Prep and Glue Plastic Fittings
In my nearly 40 years as a plumber, I’ve seen just about every possible plumbing mistake, but improperly prepared PVC and ABS connections are what I see most often. Failing to ream or chamfer plastic pipe before it’s glued to the fitting is the most common error. Sooner or later, the burr left on the pipe results in a clog, usually during a dinner party or some other inopportune time.
Another problem I see regularly is connections that aren’t primed or that have insufficient glue. The solution is easy: Follow the directions on the product container, and hold the connection for 15 seconds while the glue sets.
Dry-fitting (assembling without glue) is the best way to ensure that your work is professional looking and accurate, but keep in mind that it’s tough to seat unglued pipes into fitting sockets fully. The resulting difference in length can affect slope and the fit of the pipe, so limit dry-fitting to about four connections before gluing. Finally, wait an hour before running water through any recently glued connections.
Step by Step
1. Establish a beginning and an end. Determine the heights of drains, sewer connections, or other fixed starting and ending points. Work toward connecting them while maintaining a minimum downward slope of 1⁄4-in. per ft.
2. Pipes need proper support. If you’re connecting to a length of pipe, make sure it’s well supported first. Space hangers every 4 ft. to 6 ft.
3. Dry-fit first. Dry-fitting ensures that pipes are routed and sloped correctly, but limit dry-fitting to about four connections. After marking the pieces, plan the order of reassembly so that you don’t work yourself into a corner.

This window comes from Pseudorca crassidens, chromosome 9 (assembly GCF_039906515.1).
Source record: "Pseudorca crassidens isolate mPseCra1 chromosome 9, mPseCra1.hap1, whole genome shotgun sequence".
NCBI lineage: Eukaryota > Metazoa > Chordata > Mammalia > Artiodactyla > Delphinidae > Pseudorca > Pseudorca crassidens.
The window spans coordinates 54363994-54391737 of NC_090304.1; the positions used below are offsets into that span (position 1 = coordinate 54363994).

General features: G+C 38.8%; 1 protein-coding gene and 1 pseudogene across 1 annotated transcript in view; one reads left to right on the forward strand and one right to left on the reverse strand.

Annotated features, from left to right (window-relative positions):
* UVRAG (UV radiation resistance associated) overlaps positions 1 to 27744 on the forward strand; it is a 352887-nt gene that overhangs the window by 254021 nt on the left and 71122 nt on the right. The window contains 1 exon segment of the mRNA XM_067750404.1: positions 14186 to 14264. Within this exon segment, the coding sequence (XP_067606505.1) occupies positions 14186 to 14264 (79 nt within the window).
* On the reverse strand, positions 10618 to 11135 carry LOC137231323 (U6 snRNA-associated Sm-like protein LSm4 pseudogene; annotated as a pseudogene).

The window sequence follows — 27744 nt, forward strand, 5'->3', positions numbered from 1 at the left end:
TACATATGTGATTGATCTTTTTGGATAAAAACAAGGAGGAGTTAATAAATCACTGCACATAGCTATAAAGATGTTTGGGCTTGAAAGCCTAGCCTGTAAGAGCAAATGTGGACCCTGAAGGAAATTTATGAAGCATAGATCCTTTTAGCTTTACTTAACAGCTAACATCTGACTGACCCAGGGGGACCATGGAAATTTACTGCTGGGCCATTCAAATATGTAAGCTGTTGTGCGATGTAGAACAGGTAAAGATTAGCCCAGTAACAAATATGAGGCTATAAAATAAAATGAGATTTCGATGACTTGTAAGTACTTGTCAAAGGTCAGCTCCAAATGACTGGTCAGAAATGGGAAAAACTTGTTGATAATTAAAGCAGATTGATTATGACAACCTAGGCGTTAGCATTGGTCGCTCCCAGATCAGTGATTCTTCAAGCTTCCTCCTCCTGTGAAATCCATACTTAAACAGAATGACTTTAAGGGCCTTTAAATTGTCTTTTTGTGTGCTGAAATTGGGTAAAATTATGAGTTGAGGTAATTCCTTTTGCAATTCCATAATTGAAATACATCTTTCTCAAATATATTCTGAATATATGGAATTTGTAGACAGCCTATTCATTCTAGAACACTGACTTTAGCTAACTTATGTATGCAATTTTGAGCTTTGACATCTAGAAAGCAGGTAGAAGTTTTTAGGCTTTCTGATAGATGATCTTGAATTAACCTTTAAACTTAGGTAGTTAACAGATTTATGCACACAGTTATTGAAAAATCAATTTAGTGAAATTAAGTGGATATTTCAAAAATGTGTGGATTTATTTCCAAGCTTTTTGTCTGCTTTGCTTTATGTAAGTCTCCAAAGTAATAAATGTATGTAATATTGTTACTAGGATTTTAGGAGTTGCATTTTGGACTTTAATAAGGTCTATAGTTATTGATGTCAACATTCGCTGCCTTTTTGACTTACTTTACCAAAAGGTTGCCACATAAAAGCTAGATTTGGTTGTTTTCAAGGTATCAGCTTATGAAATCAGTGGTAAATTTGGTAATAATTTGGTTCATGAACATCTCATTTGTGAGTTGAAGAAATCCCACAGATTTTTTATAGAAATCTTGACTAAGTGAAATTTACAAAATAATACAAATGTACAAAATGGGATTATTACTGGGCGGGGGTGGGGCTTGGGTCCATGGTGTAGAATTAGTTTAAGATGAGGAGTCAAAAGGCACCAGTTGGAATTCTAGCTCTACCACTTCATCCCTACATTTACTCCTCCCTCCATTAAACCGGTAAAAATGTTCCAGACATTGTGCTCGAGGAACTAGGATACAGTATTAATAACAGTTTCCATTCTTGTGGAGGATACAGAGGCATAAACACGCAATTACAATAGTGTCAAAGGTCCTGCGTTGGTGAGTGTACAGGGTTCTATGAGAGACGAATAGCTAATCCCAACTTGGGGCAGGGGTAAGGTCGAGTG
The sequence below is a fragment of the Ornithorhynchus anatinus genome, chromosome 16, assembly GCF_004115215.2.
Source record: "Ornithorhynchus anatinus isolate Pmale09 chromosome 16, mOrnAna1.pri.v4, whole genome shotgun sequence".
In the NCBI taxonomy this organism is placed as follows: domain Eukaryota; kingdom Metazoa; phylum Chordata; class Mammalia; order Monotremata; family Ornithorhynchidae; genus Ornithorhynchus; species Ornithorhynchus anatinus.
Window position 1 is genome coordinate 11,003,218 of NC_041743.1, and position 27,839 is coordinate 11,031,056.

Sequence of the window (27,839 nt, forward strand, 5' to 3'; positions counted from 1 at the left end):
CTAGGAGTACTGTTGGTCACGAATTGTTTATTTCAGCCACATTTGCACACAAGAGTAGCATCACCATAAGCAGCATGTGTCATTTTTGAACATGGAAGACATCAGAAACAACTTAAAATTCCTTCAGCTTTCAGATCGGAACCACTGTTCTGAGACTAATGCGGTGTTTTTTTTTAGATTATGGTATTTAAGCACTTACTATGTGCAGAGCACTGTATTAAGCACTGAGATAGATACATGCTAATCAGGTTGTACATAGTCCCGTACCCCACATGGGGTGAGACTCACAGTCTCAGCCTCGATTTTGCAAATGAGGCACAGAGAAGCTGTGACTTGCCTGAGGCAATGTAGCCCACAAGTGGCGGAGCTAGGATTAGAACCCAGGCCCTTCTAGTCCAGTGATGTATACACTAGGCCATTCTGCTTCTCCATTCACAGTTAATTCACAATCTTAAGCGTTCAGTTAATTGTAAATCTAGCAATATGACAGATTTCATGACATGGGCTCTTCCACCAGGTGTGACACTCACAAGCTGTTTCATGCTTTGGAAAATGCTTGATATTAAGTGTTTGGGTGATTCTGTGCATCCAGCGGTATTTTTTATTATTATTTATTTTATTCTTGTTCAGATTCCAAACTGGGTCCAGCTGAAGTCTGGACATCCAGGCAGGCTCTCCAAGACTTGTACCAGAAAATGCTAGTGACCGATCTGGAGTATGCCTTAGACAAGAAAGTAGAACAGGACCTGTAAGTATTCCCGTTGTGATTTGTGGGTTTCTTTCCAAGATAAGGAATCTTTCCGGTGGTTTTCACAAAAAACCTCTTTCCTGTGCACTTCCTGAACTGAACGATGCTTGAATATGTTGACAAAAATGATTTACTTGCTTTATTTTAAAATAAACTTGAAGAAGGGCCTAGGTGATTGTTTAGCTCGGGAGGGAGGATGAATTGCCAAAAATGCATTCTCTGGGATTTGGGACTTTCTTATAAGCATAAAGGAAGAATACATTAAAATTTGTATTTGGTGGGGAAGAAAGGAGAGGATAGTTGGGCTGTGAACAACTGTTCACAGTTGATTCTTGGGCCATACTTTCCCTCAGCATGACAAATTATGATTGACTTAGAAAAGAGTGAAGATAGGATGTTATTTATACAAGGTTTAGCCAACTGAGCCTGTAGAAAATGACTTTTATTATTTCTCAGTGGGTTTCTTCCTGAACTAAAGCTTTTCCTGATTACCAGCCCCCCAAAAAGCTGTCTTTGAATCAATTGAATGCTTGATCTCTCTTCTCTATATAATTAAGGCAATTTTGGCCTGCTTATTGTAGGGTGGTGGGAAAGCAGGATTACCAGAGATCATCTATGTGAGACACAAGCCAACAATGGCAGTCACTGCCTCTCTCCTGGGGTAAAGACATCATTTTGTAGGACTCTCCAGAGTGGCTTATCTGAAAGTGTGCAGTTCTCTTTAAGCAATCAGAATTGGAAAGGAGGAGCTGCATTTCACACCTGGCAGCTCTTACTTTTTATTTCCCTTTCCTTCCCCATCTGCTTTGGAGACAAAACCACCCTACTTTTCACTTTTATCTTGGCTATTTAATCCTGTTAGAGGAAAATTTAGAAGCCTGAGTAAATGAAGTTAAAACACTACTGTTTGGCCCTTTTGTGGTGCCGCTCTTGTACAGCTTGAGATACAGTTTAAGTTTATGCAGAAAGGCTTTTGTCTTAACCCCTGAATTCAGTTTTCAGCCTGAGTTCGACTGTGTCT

4. Check the slope. A torpedo level is extremely handy for checking that pipes and fittings are sloped for proper drainage. When using the level vertically, make the bubble just touch the line.
5. Measure the pipe. When it’s time to measure for pipe sections, hold a measuring tape between fitting sockets. If necessary, enlist a second set of hands to keep everything in proper position.
6. Cut the pipe. There are handsaws for cutting plastic pipe, but most plumbers use a reciprocating saw with a plastic-cutting blade. A miter saw with a combination blade also produces smooth, straight cuts. You also can use a wood-cutting handsaw.
7. Remove burrs. After cutting pipes to length, remove any burrs by scraping around the pipe’s circumference with a utility knife. Do this on both the inside and outside edges.
8. Prime first. ABS piping doesn’t require primer, but you should prime both male and female sides of any PVC connections. Ensure a neater job by holding the pipe or fitting so that excess primer drips off instead of running down the side.
9. Glue both sides. Apply two coats of glue to the male side and a single, light coat to the female side of the connection. Push the parts together with a quarter turn, and hold for 15 seconds while the glue sets
Use flexible couplings to connect virtually any type of drain, waste, and vent pipe with any other type of pipe. These couplings are often referred to by the trade name Fernco, which is one of the largest makers. Because the fitting is made from rubber, these connections can sag over time, creating debris-catching low spots, so make sure the pipes on both sides of the joint are well supported.
Glue and Primer
More accurately called cement, plastic pipe glue is specifically formulated for common types of plastic pipe. ABS doesn’t require primer, but PVC cement must be used with PVC primer. Use these solvent-based products in a well-ventilated area, and protect your eyes from drips and spatters with safety glasses. (For more on plumbing cement, see “What’s the Difference?” FHB #216 and online at FineHomebuilding.com.)
PVC primer, $5.40 per 8-oz. can; PVC cement, $4.44 per 8-oz. can. ABS cement, $4.44 p er 8 -oz. can.
Photos: Dan Thornton